Doctors Demand Action On Deadly Drug Loopholes

Press Release ( - BRISBANE, Australia - Aug 08, 2017 - Doctors are calling on the Queensland Government to introduce an effective prescription monitoring system to stop the abuse of opioid drugs and save dozens of lives each year.

There has been a dramatic surge in accidental opioid overdoses in Queensland in recent years – from 32 deaths among 15-54 year-olds in 2003 to 114 deaths in the same age group in 2013.

AMA Queensland says the rise of ‘doctor-shopping’ by drug-addicted patients is partly to blame and is now calling for the State Government introduce a ‘real-time’ prescription monitoring system to stamp out the problem.

AMA Queensland President Dr Bill Boyd said the introduction of an effective monitoring system in Tasmania in 2008 had slashed the number of opioid overdoses in that state.

“The number of opioid overdoses in Queensland is increasing at an alarming rate,” Dr Boyd said.

“This issue requires urgent action. Patients’ lives are at stake.

“We know from the Tasmanian example what needs to be done and it is time for the Queensland Government to act.”

Opioids such as fentanyl and oxycodone were traditionally used as strong pain-killing drugs for cancer patients but their use has become more widespread in recent years.

AMA Queensland began investigating the need for improved prescription monitoring after a 2015 inquest into the death of Toowoomba nurse Katie Lee Howman.

Ms Howman died after taking an accidental overdose of fentanyl she obtained at Toowoomba Hospital, but the inquest heard she had visited 20 different doctors and 15 pharmacies in the 13 months before her death, amassing 71 prescriptions for pain medication.

Her husband, Heath Howman, said action was needed to improve prescription monitoring and restrict the dispensing of high-addictive and potentially deadly drugs.

“None of Katie’s friends or family knew how bad her situation really was,” Mr Howman said.

“If something like this had been in place a doctor could have helped her before things became critical.”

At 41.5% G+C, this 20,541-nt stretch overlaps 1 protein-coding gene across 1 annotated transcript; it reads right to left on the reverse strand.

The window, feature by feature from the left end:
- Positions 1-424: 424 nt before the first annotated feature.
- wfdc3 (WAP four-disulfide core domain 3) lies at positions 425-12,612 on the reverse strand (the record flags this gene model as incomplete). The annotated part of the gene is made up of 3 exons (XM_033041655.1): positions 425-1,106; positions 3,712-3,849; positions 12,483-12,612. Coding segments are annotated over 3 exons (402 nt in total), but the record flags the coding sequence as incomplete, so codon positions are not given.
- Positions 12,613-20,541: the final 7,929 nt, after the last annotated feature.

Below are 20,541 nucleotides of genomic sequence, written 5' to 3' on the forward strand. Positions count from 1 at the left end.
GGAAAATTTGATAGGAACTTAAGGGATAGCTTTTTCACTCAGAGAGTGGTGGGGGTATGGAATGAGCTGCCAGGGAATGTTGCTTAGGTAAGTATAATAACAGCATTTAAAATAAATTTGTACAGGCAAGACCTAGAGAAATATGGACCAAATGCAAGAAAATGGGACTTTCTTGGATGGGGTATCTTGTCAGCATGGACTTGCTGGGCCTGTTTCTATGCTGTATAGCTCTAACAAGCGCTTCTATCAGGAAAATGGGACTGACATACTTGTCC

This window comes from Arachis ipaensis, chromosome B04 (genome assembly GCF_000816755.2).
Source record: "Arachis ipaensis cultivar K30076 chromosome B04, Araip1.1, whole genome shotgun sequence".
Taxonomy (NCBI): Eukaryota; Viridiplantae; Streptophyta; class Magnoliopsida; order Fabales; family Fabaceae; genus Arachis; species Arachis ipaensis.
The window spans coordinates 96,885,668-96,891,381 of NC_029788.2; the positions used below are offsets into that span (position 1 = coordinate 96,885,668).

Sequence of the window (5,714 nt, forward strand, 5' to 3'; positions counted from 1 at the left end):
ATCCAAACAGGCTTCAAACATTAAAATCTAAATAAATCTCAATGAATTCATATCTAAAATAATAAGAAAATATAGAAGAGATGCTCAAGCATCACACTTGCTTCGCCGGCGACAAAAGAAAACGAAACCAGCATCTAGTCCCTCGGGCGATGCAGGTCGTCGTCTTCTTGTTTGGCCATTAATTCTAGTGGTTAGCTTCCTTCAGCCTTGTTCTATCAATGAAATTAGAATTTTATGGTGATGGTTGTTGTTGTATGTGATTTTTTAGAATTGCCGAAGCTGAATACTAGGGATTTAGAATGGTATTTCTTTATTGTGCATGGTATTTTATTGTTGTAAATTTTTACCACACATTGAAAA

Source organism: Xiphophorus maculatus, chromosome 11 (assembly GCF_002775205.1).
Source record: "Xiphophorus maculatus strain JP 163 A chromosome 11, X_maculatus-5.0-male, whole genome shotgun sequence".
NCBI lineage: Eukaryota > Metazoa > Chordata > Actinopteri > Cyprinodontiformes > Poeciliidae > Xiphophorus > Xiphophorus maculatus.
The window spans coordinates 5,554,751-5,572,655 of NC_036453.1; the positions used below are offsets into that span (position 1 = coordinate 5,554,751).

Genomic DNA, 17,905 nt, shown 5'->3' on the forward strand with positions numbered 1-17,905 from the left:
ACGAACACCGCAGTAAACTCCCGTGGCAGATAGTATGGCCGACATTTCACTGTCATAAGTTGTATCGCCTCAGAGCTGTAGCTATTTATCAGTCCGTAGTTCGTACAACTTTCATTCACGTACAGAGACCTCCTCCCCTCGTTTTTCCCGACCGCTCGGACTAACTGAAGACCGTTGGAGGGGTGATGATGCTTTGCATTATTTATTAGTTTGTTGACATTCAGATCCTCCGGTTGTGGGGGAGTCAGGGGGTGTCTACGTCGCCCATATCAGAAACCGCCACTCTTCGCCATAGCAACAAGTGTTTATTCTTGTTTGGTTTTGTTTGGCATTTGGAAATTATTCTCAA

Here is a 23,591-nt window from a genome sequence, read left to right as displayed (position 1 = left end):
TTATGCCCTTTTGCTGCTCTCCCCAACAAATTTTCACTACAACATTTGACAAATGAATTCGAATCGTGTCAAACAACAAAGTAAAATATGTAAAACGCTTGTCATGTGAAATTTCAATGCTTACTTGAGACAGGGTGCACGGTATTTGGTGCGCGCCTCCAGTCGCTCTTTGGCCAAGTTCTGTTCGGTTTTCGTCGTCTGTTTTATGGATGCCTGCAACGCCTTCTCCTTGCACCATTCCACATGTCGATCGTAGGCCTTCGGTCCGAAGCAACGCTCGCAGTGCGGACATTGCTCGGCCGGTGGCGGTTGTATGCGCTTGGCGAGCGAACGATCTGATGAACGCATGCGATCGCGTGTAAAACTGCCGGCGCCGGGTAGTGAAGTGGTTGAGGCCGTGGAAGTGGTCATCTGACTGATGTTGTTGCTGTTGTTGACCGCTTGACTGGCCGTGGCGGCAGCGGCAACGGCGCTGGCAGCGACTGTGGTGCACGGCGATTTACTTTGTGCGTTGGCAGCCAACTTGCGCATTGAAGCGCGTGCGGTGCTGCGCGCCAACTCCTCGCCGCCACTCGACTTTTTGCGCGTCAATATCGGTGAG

At present, pharmacists manually upload records of drug prescriptions to Queensland Health’s Monitoring of Drugs Dependence System (MODDS) database once a month.

Health Minister Cameron Dick last month announced that records would be updated weekly, while the Federal Government announced it would invest $16m in developing a national prescription alert system.

While welcoming both announcements, AMA Queensland wants further prompt action because it believes it will take several years to develop the national solution being pursued by Canberra.

It is calling on the State Government to conduct a study of the Tasmanian model ahead of developing its own software solution for Queensland.

Such a system should enable pharmacists to scan prescriptions in real-time into the MODDS database and allow doctors to access the information from their desktop computers.

AMA Queensland believes the new state-based system should be in place by 2020 at the latest and could be integrated into a national system at a later date.

“Doctors know our systems are out-dated and are failing patients, sometimes with deadly consequences” Dr Boyd said.

“This issue needs to be addressed by Queensland Health – not in a few years’ time but now.”

AMA Queensland’s position statement on real-time prescription monitoring can be viewed at:

I National Drug and Alcohol Research Centre 2017 NIDIP Bulletin, Accidental drug-induced deaths due to opioids in Australia 2013

Sumbitted by Sequel PR

Sequel PR is a Queensland PR agency

Source : AMA Queensland

CATEGORIES : Healthcare
Tags : doctors drugs


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